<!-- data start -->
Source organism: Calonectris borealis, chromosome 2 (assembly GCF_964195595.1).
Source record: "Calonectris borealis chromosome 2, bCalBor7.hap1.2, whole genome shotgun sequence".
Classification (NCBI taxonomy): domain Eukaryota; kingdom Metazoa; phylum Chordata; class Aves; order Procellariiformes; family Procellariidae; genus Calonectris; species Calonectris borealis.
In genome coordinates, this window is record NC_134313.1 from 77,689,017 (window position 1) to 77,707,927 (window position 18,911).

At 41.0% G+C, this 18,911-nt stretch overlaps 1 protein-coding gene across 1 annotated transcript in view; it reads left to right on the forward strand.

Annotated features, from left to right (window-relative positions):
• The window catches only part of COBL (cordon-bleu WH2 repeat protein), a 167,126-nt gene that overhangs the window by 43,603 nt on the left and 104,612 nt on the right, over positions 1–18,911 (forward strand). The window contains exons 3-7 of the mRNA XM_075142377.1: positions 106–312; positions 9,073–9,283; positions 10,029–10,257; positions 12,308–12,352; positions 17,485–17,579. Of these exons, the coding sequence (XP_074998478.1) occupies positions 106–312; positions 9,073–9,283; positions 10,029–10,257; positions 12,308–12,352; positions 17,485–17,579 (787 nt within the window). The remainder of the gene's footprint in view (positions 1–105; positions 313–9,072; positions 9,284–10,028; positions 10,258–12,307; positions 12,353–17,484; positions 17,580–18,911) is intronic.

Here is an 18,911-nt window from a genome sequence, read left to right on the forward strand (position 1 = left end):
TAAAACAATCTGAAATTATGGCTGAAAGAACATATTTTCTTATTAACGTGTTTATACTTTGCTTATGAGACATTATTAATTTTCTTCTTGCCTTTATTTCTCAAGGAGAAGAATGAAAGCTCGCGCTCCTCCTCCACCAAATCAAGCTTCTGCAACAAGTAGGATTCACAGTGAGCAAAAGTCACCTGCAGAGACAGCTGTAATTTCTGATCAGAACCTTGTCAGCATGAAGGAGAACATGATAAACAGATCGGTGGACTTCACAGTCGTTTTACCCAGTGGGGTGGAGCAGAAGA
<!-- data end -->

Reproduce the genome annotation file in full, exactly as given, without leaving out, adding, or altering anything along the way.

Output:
Source organism: Calonectris borealis, chromosome 2 (assembly GCF_964195595.1).
Source record: "Calonectris borealis chromosome 2, bCalBor7.hap1.2, whole genome shotgun sequence".
Classification (NCBI taxonomy): domain Eukaryota; kingdom Metazoa; phylum Chordata; class Aves; order Procellariiformes; family Procellariidae; genus Calonectris; species Calonectris borealis.
In genome coordinates, this window is record NC_134313.1 from 77,689,017 (window position 1) to 77,707,927 (window position 18,911).

At 41.0% G+C, this 18,911-nt stretch overlaps 1 protein-coding gene across 1 annotated transcript in view; it reads left to right on the forward strand.

Annotated features, from left to right (window-relative positions):
• The window catches only part of COBL (cordon-bleu WH2 repeat protein), a 167,126-nt gene that overhangs the window by 43,603 nt on the left and 104,612 nt on the right, over positions 1–18,911 (forward strand). The window contains exons 3-7 of the mRNA XM_075142377.1: positions 106–312; positions 9,073–9,283; positions 10,029–10,257; positions 12,308–12,352; positions 17,485–17,579. Of these exons, the coding sequence (XP_074998478.1) occupies positions 106–312; positions 9,073–9,283; positions 10,029–10,257; positions 12,308–12,352; positions 17,485–17,579 (787 nt within the window). The remainder of the gene's footprint in view (positions 1–105; positions 313–9,072; positions 9,284–10,028; positions 10,258–12,307; positions 12,353–17,484; positions 17,580–18,911) is intronic.

Here is an 18,911-nt window from a genome sequence, read left to right on the forward strand (position 1 = left end):
TAAAACAATCTGAAATTATGGCTGAAAGAACATATTTTCTTATTAACGTGTTTATACTTTGCTTATGAGACATTATTAATTTTCTTCTTGCCTTTATTTCTCAAGGAGAAGAATGAAAGCTCGCGCTCCTCCTCCACCAAATCAAGCTTCTGCAACAAGTAGGATTCACAGTGAGCAAAAGTCACCTGCAGAGACAGCTGTAATTTCTGATCAGAACCTTGTCAGCATGAAGGAGAACATGATAAACAGATCGGTGGACTTCACAGTCGTTTTACCCAGTGGGGTGGAGCAGAAGA